Health Canada has announced that meat producers will soon be permitted to sell fresh and frozen ground beef that’s been irradiated. The sterilization technique could help to eliminate E. coli and other foodborne pathogens from the meat products.
The proposed changes to the Food and Drug Regulations were first published in Canada Gazette I. The amendments regarding the use of irradiation on Canadian beef were open for public comment for about a month and a half.
Of the 18 comments received by Health Canada, 72 percent were in favour of allowing the irradiated beef to be sold in Canada. The remaining 28 percent were concerned about the proposed change to food safety regulations.
In all, 34 percent of the comments came from consumers, while 44 percent were submitted by those in industry or industry associations. Comments issued by members of government or consultants totaled 11 percent.
For the Canadian Cattlemen’s Association (CCA) – a group which represents the 68,500 beef farmers in the country – the road to allowing the sale of irradiated beef has been long. The CCA first submitted a petition for approval of the practice to the government over 20 years ago.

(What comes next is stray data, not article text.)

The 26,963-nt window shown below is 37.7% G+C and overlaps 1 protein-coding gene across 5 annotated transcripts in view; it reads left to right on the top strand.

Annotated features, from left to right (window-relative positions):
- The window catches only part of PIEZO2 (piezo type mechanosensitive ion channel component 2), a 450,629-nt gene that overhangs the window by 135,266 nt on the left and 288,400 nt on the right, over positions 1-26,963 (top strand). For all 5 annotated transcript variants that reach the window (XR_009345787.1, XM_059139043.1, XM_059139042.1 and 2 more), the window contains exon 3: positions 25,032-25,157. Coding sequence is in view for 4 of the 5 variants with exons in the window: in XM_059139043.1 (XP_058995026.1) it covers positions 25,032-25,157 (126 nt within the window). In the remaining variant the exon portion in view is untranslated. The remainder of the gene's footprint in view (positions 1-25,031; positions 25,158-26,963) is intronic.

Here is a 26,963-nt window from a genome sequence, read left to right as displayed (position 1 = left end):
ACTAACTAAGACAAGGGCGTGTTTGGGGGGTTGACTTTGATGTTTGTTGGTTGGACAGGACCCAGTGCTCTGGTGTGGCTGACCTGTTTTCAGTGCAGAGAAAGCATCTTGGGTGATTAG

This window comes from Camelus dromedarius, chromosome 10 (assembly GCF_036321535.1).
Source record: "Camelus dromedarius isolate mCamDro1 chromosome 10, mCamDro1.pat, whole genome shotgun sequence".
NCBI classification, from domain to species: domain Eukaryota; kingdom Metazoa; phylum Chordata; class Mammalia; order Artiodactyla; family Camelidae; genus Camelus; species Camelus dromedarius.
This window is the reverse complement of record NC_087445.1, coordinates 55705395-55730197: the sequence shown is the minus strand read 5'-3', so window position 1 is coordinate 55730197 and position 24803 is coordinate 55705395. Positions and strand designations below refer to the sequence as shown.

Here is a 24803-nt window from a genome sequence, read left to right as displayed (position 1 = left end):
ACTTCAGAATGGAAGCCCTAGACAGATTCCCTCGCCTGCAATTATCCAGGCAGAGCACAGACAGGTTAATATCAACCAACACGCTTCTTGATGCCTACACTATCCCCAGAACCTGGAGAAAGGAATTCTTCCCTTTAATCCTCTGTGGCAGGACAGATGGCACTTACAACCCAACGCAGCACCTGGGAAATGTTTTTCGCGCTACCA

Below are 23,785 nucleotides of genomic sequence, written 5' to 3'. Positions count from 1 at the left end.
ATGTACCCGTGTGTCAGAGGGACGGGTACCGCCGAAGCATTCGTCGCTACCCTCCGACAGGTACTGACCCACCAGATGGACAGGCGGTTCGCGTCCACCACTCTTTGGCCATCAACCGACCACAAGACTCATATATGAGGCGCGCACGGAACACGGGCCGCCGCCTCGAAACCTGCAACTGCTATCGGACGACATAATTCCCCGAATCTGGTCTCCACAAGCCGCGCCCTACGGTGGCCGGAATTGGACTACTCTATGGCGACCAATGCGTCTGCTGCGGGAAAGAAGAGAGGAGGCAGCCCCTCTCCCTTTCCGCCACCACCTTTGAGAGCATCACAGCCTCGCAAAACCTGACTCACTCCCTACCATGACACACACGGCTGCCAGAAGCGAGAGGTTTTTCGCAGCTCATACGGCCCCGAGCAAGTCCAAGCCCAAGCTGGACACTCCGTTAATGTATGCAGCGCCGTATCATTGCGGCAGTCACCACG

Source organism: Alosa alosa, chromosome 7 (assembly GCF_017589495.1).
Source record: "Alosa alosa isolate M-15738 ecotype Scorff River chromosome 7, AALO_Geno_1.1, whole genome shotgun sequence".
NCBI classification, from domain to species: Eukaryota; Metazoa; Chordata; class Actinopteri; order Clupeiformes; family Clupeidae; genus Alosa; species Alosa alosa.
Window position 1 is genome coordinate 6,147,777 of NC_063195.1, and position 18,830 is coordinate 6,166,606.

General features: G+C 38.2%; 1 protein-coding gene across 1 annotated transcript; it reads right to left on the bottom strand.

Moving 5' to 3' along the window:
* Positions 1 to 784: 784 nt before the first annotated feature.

“The Canadian Cattlemen’s Association (CCA) has long supported the principle that Canadians should be able to choose to purchase ground beef treated by irradiation, a scientifically proven and highly effective means to enhance food safety,” said a press release issued by the CCA. “The ability of irradiation to reduce E.coli O157 and other pathogenic E.coli is well established. When combined with food safety interventions already in use, irradiation could essentially eliminate E.coli related illness associated with ground beef.”
According to the Canadian Food Inspection Agency, a number of irradiated foods are already for approved for sale in Canada. Potatoes, onions, flour and spices are all foods that may be irradiated to eliminate foodborne pathogens, and even to prevent sprouting in the case of vegetables.
In addition to Canada, over 60 countries around the world use irradiation to improve food safety. In the US, for example, irradiated ground beef has been available to consumers since 2000.
A process called E-beam uses electricity to kill harmful bacterial which may be present in the ground beef. The technology does not trigger any changes in the food that would be harmful to the person who eventually consumes it.
While the new amendment – published in Canadian Gazette II – does not require Canadian meat producers to use irradiation, those in the beef industry will be welcome to do so. In accordance to existing labelling requirements, irradiated ground beef – whether fresh or frozen – will be required to be labelled as such.